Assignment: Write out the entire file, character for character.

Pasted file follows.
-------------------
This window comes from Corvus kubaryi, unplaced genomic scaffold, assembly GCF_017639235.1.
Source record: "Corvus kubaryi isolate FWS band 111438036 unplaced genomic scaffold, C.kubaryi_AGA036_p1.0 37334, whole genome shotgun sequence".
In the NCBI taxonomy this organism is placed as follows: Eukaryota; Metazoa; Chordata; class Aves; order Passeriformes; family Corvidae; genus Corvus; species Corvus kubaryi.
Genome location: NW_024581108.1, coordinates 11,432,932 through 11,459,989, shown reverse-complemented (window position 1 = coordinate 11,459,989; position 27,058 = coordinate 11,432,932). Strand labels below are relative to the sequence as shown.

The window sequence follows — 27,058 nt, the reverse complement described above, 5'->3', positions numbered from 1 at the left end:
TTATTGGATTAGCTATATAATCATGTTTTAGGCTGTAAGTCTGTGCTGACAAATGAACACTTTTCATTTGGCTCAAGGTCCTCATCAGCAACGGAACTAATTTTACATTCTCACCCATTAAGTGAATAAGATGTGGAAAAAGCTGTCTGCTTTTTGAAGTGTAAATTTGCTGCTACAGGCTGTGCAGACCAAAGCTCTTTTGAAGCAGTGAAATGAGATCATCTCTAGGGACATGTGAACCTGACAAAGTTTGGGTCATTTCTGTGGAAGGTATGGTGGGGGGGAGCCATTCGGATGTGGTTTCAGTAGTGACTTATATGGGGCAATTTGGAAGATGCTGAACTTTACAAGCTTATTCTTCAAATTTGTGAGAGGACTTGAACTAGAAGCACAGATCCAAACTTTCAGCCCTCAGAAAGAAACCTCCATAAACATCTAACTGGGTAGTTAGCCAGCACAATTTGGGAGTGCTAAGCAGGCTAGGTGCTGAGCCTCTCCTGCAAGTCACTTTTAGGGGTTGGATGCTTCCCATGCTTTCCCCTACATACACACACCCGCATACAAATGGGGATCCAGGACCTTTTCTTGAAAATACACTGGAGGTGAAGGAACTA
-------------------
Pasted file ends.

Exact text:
This window comes from Corvus kubaryi, unplaced genomic scaffold, assembly GCF_017639235.1.
Source record: "Corvus kubaryi isolate FWS band 111438036 unplaced genomic scaffold, C.kubaryi_AGA036_p1.0 37334, whole genome shotgun sequence".
In the NCBI taxonomy this organism is placed as follows: Eukaryota; Metazoa; Chordata; class Aves; order Passeriformes; family Corvidae; genus Corvus; species Corvus kubaryi.
Genome location: NW_024581108.1, coordinates 11,432,932 through 11,459,989, shown reverse-complemented (window position 1 = coordinate 11,459,989; position 27,058 = coordinate 11,432,932). Strand labels below are relative to the sequence as shown.

The window sequence follows — 27,058 nt, the reverse complement described above, 5'->3', positions numbered from 1 at the left end:
TTATTGGATTAGCTATATAATCATGTTTTAGGCTGTAAGTCTGTGCTGACAAATGAACACTTTTCATTTGGCTCAAGGTCCTCATCAGCAACGGAACTAATTTTACATTCTCACCCATTAAGTGAATAAGATGTGGAAAAAGCTGTCTGCTTTTTGAAGTGTAAATTTGCTGCTACAGGCTGTGCAGACCAAAGCTCTTTTGAAGCAGTGAAATGAGATCATCTCTAGGGACATGTGAACCTGACAAAGTTTGGGTCATTTCTGTGGAAGGTATGGTGGGGGGGAGCCATTCGGATGTGGTTTCAGTAGTGACTTATATGGGGCAATTTGGAAGATGCTGAACTTTACAAGCTTATTCTTCAAATTTGTGAGAGGACTTGAACTAGAAGCACAGATCCAAACTTTCAGCCCTCAGAAAGAAACCTCCATAAACATCTAACTGGGTAGTTAGCCAGCACAATTTGGGAGTGCTAAGCAGGCTAGGTGCTGAGCCTCTCCTGCAAGTCACTTTTAGGGGTTGGATGCTTCCCATGCTTTCCCCTACATACACACACCCGCATACAAATGGGGATCCAGGACCTTTTCTTGAAAATACACTGGAGGTGAAGGAACTA